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Charwelton Packhorse Bridge, Daventry

A 13th century bridge with two pointed arches, the oldest in Northamptonshire. Listed Grade II*
Region:
Northamptonshire
Red Wheel Site:
No
Transport Mode(s):
Road
Address:

Banbury Road, Charwelton, Daventry Northamptonshire NN11 3

Postcode:
NN11 3
Visitor Centre:
No
Website:

About Charwelton Packhorse Bridge, Daventry

The first bridges were probably of felled trees lain across the river (Stockbridge and Trowbridge both refer to tree trunk bridges) and then of worked timber.

The Romans built bridges in wood, and probably stone, but none remain in Britain. The oldest surviving timber bridge is over the River Ouse at Selby and dates from 1790.

The first simple stone bridges - clapper bridges comprise large slabs of stone rested on stone piers to span a stream or small river. Tarr Steps, which crosses the River Barle in Somerset, is the longest with 17 spans supporting stone slabs 5 feet wide. It is too narrow for carts but Pont Sarnddu in Carnarvonshire is ten feet across and wide enough for vehicles.

Packhorse bridges, small arched bridges, with very low parapets so as not to get in the way of the horse's panniers, can still be found for example at Wycoller in Lancashire, Moulton in Suffolk, and Fifehead Neville, Dorset.

More sophisticated stone bridges were built abundantly in the 13th century, the use of timber continued into the 16th century. The river Skell at Fountains Abbey, Yorkshire, is crossed by probably the oldest arched bridge in England. Thirteenth to fourteenth century bridges can be recognised by their pointed arches and by the V-shaped extensions over the cutwaters for pedestrian refuges. These were superseded by bridges which were ribbed under the arches (14/15century), and those with semi-circular arches.

But all of these styles are modified by the needs and knowledge of the locality. In the early eighteenth century Daniel Defoe observed "...the Nyd, smaller then the Wharfe, but furiously rapid, and very dangerous to pass in many places, especially upon sudden rains. Notwithstanding, such lofty high built bridges are as not to be seen over such small rivers in any other place".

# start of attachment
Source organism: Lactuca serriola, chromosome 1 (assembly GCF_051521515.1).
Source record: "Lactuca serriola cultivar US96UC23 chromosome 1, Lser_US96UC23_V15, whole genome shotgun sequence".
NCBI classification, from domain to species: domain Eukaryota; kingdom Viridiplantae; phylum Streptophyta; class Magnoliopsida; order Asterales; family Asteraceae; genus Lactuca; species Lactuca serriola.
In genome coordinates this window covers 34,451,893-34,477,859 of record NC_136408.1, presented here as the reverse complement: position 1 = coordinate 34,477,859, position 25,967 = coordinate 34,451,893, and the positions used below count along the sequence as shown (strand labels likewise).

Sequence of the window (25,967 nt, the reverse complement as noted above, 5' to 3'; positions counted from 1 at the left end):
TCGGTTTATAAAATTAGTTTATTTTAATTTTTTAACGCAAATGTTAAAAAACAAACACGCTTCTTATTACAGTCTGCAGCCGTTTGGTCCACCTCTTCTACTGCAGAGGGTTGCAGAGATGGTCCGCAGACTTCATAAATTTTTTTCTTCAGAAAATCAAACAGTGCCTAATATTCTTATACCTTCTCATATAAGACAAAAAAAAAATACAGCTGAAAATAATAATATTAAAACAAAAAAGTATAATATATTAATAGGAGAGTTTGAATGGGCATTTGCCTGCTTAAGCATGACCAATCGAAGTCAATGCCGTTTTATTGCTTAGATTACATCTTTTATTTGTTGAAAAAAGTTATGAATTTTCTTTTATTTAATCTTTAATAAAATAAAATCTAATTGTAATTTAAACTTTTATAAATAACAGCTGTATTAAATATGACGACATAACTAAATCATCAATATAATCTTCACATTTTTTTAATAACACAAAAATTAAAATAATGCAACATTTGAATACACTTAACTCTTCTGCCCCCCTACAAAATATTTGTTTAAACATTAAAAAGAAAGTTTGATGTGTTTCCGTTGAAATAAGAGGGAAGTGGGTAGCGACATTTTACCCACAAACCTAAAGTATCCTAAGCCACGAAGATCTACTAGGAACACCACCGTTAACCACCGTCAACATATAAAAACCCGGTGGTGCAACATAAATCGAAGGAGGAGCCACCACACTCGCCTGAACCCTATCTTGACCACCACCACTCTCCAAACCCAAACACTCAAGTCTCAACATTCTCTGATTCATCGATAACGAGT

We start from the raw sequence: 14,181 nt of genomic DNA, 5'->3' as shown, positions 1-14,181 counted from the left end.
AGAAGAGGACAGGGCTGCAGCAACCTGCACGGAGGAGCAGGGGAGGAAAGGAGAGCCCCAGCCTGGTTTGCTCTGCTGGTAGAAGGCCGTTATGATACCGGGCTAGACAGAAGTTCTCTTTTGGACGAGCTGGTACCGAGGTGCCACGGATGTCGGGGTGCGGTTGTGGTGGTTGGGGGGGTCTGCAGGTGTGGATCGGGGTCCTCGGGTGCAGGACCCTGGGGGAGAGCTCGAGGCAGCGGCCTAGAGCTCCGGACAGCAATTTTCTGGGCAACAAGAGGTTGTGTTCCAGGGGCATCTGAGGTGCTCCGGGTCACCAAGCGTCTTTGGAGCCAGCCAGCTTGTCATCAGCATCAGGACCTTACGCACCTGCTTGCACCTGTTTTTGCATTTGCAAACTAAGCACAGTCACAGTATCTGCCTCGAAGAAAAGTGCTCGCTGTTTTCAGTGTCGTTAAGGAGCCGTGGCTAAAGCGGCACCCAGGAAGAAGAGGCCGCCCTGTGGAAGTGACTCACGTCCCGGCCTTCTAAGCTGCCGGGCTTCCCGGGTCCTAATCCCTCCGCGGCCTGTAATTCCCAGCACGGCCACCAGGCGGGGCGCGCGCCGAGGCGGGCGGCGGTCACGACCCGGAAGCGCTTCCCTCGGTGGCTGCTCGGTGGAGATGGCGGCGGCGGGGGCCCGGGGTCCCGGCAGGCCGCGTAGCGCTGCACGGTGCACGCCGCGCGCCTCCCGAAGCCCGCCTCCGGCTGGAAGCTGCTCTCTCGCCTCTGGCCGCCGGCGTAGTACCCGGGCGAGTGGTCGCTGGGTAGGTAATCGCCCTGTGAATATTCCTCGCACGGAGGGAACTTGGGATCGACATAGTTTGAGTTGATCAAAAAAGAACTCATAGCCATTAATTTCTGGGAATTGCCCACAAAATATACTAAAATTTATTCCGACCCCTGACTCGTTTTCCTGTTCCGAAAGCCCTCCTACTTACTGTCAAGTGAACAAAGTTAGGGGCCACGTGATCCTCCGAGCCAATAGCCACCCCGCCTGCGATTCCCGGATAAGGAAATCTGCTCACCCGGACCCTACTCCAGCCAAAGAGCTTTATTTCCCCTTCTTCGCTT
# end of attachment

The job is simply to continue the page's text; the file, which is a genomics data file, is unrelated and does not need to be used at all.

Masonry arch and cast iron bridges derive from the late 18th and 19th centuries. Bridges were usually made from local materials. In the eastern counties they were first built with timber and then brick.

The packhorse bridge at Charwelton consists of two pointed arches and a pathway only 4 ft. wide between low stone walls. It is believed to date from the 13th century.

By Road: Easily missed as it is partially submerged on the south side of the A361 in the middle of the village. Approaching from Daventry, it is just before a road sign indicating a turning to the left.

Addison, Sir William, The Old Roads of England, Harper Collins, ISBN 0 7134 1714 5 (1980)

Albert, W.,
The Turnpike Road System in England 1663- 1840, Cambridge University Press, ISBN O 5210 3391 8 (1972)

Challis, Chris,
Packhorse Bridge, Aylestone, T. Savage, ASIN: B0007B7S02 7S02 (1986)

Harrison, David,
The Bridges of Medieval England: Transport and Society 400-1800, Oxford University Press, ISBN-10: 0199226857 (2007)

Hartwell, Michael,
Illustrated Guide to the Packhorse Bridges of the Lake District, Ernest Press, ISBN-10: 0948153318 (1994)

Hinchcliffe, Ernest,
Guide to the Packhorse Bridges of England, Cicerone Press, ISBN-10: 1852841435 (1994)

Lewis, Carenza,
Village, Hamlet and Field: Changing Medieval Settlements in Central England, Windgather Press, ISBN-10: 0953863034 (2001)

Williamson, Tom,
Shaping Medieval Landscapes: Settlement, Society, Environment, Windgather Press, ISBN-10: 0954557581 (2004)

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